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MI 22001 -- World of Middle Ages: Tutorial
Noble, Thomas
F - 11:45A - 12:35 P

Discussion section accompanying MI 20001.

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MI 30234 -- Early Modern Ireland
Rapple, Rory
T R - 12:30P - 1:45P

This course offers new perspectives on the struggle for mastery in Ireland from 1470 to 1660. Though keeping in mind the traditional view of the "English reconquest" (decades of rebellion, dispossession, and plantation until, in the aftermath of Cromwell, all Ireland was finally subjected to English rule) this course will take a different approach. By investigating a range of primary sources from the period, students will explore the interactions between the three different models of conquest: (1) descendants of the old Norman colonists (e.g., Fitzgeralds and Butlers) seeking to finish the job; (2) Tudor reform (inspired by Renaissance optimism), by which the English attempted to establish rule by means of legal, social, and cultural assimilation; and (3) unabashed exploitation by English private entrepreneurs on the make. The most important effect of these "contending conquests" was the way they shaped the diverse responses of the native Irish, ranging from accommodation and assimilation to outright rebellion and national war.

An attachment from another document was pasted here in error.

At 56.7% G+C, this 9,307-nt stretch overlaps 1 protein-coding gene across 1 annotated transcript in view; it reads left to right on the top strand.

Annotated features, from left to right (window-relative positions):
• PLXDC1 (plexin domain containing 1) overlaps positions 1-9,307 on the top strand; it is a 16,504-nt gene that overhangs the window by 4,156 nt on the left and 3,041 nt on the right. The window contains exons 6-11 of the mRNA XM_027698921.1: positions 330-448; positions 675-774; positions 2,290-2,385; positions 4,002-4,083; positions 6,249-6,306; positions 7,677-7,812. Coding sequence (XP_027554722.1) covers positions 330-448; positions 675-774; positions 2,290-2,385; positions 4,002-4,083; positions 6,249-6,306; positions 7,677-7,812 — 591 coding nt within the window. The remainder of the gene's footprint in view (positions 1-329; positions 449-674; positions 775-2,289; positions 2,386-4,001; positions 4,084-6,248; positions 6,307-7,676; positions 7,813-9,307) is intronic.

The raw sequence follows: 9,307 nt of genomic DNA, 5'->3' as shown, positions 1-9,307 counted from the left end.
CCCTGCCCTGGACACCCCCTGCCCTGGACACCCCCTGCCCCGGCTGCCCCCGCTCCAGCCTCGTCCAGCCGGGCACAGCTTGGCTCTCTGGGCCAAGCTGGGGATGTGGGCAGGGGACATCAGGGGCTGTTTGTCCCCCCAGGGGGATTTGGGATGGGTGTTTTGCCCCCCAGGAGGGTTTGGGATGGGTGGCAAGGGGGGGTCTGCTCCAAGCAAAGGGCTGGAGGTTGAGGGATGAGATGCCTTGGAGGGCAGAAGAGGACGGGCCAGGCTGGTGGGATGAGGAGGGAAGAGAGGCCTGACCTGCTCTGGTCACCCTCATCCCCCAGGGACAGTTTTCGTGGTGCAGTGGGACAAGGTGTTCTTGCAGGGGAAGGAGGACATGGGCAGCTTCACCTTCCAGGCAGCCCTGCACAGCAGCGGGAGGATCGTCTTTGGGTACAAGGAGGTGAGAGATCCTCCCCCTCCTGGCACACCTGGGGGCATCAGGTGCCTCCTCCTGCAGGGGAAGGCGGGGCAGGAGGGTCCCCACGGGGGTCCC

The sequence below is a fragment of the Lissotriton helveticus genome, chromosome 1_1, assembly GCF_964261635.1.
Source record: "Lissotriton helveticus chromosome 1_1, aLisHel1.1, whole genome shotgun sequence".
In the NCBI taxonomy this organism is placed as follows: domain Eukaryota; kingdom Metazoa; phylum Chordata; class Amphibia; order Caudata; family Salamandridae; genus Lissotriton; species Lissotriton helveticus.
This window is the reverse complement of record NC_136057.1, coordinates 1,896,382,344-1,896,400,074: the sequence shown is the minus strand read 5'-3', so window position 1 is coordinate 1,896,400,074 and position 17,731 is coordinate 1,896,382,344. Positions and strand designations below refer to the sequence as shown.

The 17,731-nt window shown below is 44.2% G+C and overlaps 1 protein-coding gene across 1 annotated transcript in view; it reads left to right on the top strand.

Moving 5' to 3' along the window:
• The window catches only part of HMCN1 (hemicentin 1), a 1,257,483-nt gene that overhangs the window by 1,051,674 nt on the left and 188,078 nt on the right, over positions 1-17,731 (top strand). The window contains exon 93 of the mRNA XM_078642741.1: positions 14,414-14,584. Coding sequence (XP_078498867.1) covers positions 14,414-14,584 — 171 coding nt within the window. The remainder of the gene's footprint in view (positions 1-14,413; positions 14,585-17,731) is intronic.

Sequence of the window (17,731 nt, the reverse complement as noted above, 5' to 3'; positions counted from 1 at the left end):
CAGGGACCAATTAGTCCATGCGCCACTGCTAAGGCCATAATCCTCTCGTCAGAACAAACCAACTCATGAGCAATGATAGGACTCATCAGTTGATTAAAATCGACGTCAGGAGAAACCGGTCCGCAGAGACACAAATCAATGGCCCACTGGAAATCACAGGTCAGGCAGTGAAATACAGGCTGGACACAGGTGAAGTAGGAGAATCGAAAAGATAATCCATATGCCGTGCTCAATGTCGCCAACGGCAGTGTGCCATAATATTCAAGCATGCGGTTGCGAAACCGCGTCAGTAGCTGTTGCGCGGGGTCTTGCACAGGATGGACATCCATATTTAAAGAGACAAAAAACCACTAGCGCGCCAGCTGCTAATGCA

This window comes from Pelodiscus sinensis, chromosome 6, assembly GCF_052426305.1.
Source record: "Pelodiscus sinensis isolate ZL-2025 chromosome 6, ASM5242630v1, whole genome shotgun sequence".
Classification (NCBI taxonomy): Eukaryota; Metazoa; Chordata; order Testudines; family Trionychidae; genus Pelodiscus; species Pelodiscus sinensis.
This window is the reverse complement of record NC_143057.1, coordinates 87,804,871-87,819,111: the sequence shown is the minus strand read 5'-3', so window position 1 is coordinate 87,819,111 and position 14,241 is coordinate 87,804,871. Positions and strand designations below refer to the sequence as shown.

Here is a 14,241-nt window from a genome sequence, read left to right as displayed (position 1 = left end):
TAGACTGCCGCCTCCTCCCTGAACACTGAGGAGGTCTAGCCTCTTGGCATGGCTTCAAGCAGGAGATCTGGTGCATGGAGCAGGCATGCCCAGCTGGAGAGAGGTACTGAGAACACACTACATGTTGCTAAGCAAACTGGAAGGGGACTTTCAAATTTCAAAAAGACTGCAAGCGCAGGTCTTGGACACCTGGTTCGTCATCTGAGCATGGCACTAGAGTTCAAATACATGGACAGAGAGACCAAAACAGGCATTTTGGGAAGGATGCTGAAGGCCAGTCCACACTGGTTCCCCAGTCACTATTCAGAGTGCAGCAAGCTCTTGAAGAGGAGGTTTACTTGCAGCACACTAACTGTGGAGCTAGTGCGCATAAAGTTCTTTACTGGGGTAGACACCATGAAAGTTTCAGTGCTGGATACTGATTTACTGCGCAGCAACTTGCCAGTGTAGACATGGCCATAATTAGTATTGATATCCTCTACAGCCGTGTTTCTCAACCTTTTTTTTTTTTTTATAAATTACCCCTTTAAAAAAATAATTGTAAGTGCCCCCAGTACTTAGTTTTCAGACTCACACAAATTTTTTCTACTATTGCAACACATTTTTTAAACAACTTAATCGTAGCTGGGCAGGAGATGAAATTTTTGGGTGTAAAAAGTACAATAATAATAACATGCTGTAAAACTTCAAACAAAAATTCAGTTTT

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MI 30290 -- Violence in Late Medieval Europe
Rapple, Rory
T R - 3:30P - 4:45P

Violence was a dominant feature of life in late medieval and Renaissance Europe, and students in this course will explore that violence in all its manifestations -- political, economic, military, cultural, and social.

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MI 30292 -- Women, Marriag, and Sex in Medieval Europe